Trash: the big topic for many Angelenos over the past couple of weeks.  For most of us, waste is something we don’t think about much, and can’t wait to get rid of; while we try to recycle as much as possible, and use reusable containers and the like, we still generate a tremendous amount of trash.  When we’re done with a wrapper or a soda cup, we generally can’t wait for it to be out of our sight.  However, if you’re working in the waste industry, you don’t have that luxury.  In Los Angeles, trash is currently handled in two major ways: residential waste it picked up by the city, and private waste haulers take care of commercial and large apartment buildings.  For the latter group, trash pick up is a regular cost to incur, but because they can chose the private handlers themselves, there is an argument that the environmental and safety standards these handlers are held to are lacking.  In fact, two young waste workers were recently killed due to the hazardous materials and lack of proper equipment at their place of work.  While many people, especially owners of apartment buildings, are happy with the current system and the level of flexibility it allows them, there are others who believe the environmental and safety impacts are too great to ignore.

A plan was put before the LA Board of Public Works, changing the current free-market system of private waste hauling to a franchise system, either exclusive or non-exclusive.  This means that the system would be highly regulated and companies would have to be approved by the city.  The Bureau of Sanitation put forth a set of recommendations based on their data, which was approved unanimously by the Board- the next step was a hearing on what to accept for the city.

The hearing took place on Monday, February 13th, and I was lucky enough to be informed about it ahead of time, and was in attendance.  Well, I have to admit I didn’t stay the whole time- the whole event took HOURS, because the speaker list was unlimited, and there was a ton of people, with very strong opinions.  Many building owners and owners of smaller waste hauling companies were adamantly against changing the system, while environmental groups and workers rights activists for very for it.  It was heated, and a little awkward, to be honest. Many people on both sides made valid points, but I really think many were not completely informed as to what the plans would change, and took these changes to the system very personally.  Changes in a system as large as waste in LA have to be taken very seriously, but we also need to be able to step back, look at the bigger picture, and be able to understand the argument from both sides.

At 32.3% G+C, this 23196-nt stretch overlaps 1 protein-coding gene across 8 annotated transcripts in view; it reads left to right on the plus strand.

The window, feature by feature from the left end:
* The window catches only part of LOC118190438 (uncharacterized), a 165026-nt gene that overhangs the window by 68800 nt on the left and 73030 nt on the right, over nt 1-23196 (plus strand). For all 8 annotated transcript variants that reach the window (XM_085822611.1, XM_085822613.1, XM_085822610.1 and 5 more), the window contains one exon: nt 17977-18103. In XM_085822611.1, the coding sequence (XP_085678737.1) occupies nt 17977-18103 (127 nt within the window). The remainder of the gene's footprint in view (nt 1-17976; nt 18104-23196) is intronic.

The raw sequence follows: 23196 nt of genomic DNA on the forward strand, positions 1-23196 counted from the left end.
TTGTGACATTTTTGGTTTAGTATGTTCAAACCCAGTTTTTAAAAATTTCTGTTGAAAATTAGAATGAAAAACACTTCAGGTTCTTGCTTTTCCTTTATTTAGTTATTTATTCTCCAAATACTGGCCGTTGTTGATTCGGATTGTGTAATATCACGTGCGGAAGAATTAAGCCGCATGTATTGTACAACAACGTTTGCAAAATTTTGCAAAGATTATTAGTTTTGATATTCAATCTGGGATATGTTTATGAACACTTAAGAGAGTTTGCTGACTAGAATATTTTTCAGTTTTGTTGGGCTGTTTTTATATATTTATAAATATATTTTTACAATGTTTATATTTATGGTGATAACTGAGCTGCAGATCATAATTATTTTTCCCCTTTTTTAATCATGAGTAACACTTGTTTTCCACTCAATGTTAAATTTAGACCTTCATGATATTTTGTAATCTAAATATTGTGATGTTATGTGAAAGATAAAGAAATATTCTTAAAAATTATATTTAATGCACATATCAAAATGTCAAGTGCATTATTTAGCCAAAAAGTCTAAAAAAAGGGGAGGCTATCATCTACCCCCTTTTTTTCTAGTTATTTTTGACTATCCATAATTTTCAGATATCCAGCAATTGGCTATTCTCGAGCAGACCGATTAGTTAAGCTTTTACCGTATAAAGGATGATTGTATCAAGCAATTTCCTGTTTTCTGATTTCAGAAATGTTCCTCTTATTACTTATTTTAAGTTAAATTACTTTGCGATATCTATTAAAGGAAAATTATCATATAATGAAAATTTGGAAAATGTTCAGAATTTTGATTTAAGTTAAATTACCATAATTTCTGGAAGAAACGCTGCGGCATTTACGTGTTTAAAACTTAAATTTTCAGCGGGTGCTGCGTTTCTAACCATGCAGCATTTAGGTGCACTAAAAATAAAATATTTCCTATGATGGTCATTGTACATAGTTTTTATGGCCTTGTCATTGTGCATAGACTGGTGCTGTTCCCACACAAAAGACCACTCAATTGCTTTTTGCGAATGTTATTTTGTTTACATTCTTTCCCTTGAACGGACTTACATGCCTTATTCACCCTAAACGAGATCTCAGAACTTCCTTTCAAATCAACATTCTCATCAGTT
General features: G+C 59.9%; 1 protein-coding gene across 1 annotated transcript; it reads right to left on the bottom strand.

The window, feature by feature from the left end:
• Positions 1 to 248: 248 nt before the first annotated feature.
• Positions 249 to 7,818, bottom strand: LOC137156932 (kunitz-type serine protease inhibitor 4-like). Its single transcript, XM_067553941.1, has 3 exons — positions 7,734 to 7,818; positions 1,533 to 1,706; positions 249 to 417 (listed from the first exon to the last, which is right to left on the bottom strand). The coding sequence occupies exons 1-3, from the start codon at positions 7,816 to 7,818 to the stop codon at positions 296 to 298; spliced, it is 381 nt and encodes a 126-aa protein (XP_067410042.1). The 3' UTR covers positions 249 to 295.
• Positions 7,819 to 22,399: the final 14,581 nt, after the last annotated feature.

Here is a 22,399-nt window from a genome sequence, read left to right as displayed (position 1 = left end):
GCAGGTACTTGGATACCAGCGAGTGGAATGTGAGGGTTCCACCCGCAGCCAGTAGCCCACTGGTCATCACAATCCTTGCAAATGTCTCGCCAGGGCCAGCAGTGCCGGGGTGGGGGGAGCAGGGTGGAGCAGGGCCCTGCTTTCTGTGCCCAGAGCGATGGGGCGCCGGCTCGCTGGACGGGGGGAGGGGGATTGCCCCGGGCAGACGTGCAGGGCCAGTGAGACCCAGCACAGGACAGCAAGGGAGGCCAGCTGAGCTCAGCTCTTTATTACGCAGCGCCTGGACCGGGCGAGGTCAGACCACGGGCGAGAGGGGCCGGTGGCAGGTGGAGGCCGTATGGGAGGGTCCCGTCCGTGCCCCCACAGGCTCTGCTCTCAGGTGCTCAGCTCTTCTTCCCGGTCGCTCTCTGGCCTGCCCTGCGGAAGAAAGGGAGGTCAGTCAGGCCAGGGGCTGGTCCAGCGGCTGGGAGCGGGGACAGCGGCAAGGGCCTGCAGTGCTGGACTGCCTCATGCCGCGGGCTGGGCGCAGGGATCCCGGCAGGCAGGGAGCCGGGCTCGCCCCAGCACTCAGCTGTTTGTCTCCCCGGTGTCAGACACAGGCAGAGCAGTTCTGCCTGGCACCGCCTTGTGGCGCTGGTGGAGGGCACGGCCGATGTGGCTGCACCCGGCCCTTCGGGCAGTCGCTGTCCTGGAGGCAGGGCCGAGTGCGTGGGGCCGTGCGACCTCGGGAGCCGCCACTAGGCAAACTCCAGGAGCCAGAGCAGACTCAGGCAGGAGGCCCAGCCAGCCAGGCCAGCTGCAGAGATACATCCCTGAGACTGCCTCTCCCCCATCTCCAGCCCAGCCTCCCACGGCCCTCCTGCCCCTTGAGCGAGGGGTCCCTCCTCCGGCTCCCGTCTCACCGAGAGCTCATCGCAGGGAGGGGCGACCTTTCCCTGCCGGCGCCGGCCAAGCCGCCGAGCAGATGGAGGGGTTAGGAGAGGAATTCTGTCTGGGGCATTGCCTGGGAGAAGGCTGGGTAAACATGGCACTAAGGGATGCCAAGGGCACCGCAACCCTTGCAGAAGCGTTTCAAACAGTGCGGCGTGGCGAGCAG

In the end, the Board voted for the changes.  With a city that has a goal of zero waste (which is an issue unto itself), and huge traffic problems, the Board determined that was the right course of action- and I’d have to say I agree.  It comes down to a question of business against the environment, and we live in a time where we can’t take that lightly.  We need to be creating a more sustainable way of living our lives, immediately, and I believe this is a step in that process.  Yes, its extreme, and we have yet to see how it will pan out, but when it comes down to it, concerns about health, traffic, and the future of our city as a whole overtook those of individual businesses.  I just hope that the concerns the smaller companies and apartment owners have about price hikes and service drops aren’t as true as they expect.

For more info, accurate stats, and specific quotes, take a look at the Don’t Waste LA home page, where they have links to many of the LA times articles about the issue.